JPP: Yeah, exactly, and we really procrastinated on making titles on a lot of the songs. We would just reference them by some kind of characteristic they had, and that goes back to that period, the Jabroni Sandwich days. They were both taken from that material. So it just made sense to call them "Fast Jabroni" and "Slow Jabroni" rather than giving them more suiting titles. I kind of thought it worked for both of the songs. So, yeah, I just think it makes sense. It's kind of cool. It's kind of funny and a reference that people don't expect, but also I think there's something a lot darker about the name "Jabroni," and I think it fits the song really well.

AVC: How do you mean?

JPP: I was told a jabroni is when you lose a wrestling match on purpose. Because wrestling is staged and everything, a slow jabroni is sort of like a slow death to me, or just a slow falling out of favor or something like that. Basically, a really drawn-out period of sorrow and I think it makes sense for that song because that's pretty much what it is: just seven minutes of an acoustic guitar recorded through a microphone through a big muff and just really droney vocals.

AVC: It's kind of an inside joke, too. You guys seem to have a sense of humor about your work. I just watched your MySpace video where a girl is playing keyboard at a computer and then slams her head down.



JPP: Yeah, that's Tom's [Fekete, guitar] girlfriend, actually. I always wanted to have some sort of keyboard or synth because I just love the texture and how you can have melodic lines going through the entire set that imply chords. Guitar is sort of a chordal instrument and you can play leads on it and stuff, but if you can get a nice synth sound in there it's going to add such a different texture to the entire song. For a while we couldn't find anyone who wanted to play keyboards, so Tom was just like, "You know, lets just teach Allie the parts," and we did for a while, and that was I guess the point where she was especially frustrated with practicing the songs. Surfer Blood was kind of an inside joke at first, but I think something about the name just really suits the music, and everyone always asks "Oh are you a surf band, blah, blah, blah?" and I'm like, "Not necessarily at all." We don't have anything against surfing. I don't surf or anything. It's more sort of like that youthful attitude that we all have and embody in the music.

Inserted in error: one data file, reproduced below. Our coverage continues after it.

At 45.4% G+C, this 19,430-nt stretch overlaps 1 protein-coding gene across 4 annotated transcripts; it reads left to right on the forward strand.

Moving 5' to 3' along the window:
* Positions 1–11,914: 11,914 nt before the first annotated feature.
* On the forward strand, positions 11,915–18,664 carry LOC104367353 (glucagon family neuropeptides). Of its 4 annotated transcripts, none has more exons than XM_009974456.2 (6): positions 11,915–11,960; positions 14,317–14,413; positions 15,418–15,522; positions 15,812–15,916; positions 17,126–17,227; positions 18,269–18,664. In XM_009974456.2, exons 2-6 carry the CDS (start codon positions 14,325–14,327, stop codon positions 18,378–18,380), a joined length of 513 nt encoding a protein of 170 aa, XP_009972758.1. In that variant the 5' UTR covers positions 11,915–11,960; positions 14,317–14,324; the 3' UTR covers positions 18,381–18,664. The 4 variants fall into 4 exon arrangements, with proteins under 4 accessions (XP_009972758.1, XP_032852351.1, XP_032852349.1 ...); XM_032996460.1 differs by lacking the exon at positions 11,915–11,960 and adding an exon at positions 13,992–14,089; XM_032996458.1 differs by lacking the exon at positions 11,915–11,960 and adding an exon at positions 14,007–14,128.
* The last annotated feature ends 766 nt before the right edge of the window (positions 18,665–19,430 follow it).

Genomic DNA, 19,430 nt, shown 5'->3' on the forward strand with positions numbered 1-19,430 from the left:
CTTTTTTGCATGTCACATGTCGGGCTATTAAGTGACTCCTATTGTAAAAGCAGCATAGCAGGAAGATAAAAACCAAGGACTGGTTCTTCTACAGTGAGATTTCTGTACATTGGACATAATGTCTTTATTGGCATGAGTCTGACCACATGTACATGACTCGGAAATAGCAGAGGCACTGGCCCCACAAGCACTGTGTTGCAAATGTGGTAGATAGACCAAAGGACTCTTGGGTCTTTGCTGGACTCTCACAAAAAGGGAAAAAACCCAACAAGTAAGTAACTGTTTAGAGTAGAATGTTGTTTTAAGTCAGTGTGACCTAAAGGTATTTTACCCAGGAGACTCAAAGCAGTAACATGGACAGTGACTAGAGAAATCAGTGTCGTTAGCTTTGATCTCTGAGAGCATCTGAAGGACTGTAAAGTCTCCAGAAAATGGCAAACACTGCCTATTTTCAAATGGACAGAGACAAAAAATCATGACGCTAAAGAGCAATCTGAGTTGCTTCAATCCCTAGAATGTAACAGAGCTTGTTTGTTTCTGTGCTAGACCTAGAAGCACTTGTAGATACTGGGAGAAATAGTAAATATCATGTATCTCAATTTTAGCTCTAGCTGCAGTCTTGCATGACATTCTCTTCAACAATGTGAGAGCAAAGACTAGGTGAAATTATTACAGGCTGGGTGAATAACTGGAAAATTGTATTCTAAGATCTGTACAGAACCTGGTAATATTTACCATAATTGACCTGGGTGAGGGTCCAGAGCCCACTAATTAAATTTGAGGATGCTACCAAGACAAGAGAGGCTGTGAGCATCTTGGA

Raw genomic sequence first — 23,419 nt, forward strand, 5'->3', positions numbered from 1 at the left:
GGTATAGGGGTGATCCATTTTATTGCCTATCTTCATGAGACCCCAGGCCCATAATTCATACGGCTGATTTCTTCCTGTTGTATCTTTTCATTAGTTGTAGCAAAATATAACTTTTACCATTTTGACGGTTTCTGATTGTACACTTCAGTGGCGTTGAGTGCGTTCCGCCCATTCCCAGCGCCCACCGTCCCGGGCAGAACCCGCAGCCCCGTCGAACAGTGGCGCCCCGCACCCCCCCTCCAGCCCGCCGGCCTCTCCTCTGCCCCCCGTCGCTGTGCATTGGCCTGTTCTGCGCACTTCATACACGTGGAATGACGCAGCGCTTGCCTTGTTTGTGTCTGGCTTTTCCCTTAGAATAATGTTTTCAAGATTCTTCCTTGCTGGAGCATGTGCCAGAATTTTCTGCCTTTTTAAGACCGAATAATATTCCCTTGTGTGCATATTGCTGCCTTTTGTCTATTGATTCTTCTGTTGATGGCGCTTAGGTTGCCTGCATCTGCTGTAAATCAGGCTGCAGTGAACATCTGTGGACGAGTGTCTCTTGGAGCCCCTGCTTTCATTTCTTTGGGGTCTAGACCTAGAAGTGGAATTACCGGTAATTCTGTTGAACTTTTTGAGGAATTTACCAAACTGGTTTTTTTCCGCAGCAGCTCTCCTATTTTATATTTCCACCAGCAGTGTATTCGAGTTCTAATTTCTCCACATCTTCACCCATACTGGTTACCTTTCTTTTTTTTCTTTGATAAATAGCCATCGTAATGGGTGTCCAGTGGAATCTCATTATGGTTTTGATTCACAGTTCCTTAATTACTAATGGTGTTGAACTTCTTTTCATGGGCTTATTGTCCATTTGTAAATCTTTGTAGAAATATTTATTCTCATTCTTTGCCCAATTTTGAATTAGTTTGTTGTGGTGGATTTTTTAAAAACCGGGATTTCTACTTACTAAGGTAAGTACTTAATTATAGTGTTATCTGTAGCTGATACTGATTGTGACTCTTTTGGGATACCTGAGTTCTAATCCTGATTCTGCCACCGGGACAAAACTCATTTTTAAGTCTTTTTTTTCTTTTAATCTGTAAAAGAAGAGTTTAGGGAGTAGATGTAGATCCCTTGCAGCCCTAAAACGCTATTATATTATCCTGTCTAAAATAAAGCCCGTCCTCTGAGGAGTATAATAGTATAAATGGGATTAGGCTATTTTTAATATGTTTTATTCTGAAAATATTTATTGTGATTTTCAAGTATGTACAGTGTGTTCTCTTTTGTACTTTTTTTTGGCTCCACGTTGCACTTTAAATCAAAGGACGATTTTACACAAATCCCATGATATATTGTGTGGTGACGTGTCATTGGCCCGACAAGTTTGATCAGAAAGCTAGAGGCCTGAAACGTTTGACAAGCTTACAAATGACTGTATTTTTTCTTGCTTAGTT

AVC: Yeah, it seems like a lot of reviewers take the "surf" part of Surfer Blood and run with it.

JPP: It's just an extremely literal interpretation. I don't know. I think sometimes it's just a little lazy too. But what can you do?

AVC: You're part of this younger generation of bands who probably used file-sharing sites before you went on to record your own material. Are you of two minds about people illegally downloading your songs?

JPP: It's definitely a double-edged sword. I guess the principle kind of sucks that people do that, but then again, when TJ was in middle school he used to make money on the side. He would ask people what songs, a mix-tape that they wanted, and he would download them all on Napster and burn it for them on a CD. We kind of grew up with a lot of people having that mentality that music should be free. Actually, it's not particularly shocking. I mean, it is frustrating, but it's not as frustrating as it is to people like [Metallica drummer] Lars Ulrich, who suddenly saw his record sales plummet because of it. It's kind of cool though. We were playing shows in November; we went on a 45-day U.S. tour supporting Art Brut and Japandroids and it was really cool seeing people at our shows who already knew the words to most of the songs on the record before it even came out. That's the plus of it. More people come to your shows because they've become so attached to the songs—whether they got the record legitimately or not.